Wednesday's concert by the Utah Symphony Chamber Orchestra was a melange of musical styles and composers, blended with a wide range of orchestral textures.
Three pieces for strings were sandwiched between two works for orchestra, offering a nice contrast. While it defies conventional wisdom to program a concert in this manner, it worked remarkably well. Thanks to some outstanding playing by the members of the Utah Symphony and to guest conductor Douglas Boyd's intelligent and lucid direction, this was without question one of the better concerts in the Deer Valley Music Festival's five-year existence.
The three string pieces on the program were Samuel Barber's Adagio for Strings, Ralph Vaughan Williams' "Fantasia on a Theme by Thomas Tallis" and Edward Elgar's Introduction and Allegro, op. 47.
These works displayed the wonderful talents and musicality of the string section. The musicians played gloriously and Boyd elicited an exquisitely nuanced and well-articulated reading of each piece.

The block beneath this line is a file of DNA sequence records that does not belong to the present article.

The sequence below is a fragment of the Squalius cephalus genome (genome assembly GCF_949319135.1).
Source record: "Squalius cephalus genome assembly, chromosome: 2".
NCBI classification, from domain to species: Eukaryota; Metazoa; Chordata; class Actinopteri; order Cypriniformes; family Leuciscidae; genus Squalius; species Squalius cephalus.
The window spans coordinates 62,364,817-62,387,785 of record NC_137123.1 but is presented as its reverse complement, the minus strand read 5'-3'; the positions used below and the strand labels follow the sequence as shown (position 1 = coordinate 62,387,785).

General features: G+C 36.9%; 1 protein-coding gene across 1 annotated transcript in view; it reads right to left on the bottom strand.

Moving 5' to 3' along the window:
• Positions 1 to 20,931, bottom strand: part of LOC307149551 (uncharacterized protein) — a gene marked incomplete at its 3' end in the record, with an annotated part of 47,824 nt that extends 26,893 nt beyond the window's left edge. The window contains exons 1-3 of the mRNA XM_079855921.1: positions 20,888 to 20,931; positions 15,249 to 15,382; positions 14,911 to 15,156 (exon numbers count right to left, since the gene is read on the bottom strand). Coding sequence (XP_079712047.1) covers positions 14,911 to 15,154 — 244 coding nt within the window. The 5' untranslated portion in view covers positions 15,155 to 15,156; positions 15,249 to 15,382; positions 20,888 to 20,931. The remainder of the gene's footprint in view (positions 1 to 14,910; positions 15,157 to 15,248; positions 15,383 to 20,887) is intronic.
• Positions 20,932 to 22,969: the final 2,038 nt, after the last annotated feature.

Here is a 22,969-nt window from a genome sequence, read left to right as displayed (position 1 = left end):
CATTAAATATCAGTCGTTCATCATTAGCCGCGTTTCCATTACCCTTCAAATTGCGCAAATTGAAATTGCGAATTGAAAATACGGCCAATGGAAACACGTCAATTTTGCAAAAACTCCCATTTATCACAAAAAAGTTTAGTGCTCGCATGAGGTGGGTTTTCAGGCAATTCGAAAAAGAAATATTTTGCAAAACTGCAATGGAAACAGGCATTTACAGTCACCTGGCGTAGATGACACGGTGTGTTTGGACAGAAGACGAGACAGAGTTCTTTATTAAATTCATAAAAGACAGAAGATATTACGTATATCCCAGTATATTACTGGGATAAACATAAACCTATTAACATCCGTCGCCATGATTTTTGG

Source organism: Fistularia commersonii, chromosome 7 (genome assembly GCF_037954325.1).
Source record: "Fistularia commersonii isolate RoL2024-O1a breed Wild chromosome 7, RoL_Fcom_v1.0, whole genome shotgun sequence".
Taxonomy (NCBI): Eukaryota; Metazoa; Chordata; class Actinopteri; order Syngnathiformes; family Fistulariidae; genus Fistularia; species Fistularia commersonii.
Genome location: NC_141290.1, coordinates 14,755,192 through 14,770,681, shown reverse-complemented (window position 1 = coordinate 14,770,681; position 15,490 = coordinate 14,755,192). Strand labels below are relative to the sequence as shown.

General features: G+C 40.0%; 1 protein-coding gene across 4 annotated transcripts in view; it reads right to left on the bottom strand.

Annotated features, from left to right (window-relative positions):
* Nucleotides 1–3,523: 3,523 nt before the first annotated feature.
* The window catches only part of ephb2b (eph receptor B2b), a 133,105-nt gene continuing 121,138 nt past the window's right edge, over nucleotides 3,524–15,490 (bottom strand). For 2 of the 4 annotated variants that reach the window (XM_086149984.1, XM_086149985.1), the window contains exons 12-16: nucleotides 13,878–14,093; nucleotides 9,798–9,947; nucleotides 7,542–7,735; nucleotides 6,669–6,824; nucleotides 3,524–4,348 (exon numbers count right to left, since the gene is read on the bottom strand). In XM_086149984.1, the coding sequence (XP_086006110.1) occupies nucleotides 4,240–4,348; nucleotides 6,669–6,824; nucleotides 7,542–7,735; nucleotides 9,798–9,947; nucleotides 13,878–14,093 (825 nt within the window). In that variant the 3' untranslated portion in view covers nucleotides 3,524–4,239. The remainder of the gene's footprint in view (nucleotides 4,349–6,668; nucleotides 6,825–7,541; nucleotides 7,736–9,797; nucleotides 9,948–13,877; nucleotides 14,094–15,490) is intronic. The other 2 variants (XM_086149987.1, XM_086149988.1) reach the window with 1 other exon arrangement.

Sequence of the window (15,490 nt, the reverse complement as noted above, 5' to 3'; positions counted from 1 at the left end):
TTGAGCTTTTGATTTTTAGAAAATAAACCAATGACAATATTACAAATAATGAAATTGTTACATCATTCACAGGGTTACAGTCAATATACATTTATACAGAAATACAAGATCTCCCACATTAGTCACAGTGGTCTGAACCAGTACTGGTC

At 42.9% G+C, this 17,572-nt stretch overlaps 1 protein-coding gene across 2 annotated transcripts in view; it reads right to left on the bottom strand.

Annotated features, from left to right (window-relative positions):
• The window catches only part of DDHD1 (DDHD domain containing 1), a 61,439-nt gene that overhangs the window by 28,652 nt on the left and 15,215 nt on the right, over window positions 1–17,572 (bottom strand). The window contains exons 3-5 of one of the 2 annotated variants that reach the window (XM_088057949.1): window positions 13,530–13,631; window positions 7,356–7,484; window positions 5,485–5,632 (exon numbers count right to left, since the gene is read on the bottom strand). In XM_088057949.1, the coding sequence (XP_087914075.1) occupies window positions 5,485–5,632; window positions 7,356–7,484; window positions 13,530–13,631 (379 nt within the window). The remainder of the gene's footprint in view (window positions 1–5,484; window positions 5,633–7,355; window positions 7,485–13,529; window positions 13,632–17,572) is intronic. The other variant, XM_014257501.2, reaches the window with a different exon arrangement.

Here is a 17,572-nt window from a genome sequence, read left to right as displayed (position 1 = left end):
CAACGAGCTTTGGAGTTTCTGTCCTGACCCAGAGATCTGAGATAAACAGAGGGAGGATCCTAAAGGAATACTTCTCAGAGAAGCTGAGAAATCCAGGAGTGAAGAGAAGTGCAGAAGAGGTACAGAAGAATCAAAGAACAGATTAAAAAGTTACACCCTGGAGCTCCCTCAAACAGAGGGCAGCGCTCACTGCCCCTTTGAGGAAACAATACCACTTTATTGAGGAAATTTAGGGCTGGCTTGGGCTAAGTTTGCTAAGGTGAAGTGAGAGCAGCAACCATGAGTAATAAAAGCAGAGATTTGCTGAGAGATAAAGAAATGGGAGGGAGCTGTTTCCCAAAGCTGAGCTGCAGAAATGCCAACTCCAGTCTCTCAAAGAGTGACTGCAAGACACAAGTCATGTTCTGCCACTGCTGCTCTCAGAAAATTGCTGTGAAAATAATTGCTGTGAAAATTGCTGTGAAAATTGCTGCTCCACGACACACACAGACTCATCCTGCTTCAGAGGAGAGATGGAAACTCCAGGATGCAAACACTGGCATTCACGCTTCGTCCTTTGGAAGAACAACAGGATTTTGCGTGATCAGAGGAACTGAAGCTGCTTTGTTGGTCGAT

Barber's piece, originally from his string quartet and later rearranged for full string orchestra, is an emotionally charged and powerful work that revels in luxurious sonorities. And Boyd gave the players free rein to deliver a wonderfully organic reading.
The Vaughan Williams piece is no less potent and compelling, and once again Boyd coaxed an extremely richly textured reading that was quite romantic and infused with expressive lyricism.
Elgar's work was the antidote to the preceding two. Much more dramatic and robust, Boyd and the strings captured the music's character with boldness and vibrancy.
Gioacchino Rossini's overture to "La Scala di Seta," played brightly and wittily, opened the concert, and Sergei Prokofiev's Symphony No. 1, "Classical," closed out the program.
Boyd's quick tempos and dynamic and exuberant direction captured the effusive sparkle of the music wonderfully. An homage to the classical era, and to Joseph Haydn specifically, the work exudes a lighthearted air couched in sophisticated orchestral writing and pungent harmonies. And Boyd knew exactly what to do with it. His reading was vibrant and carefree and the orchestra played it luminously.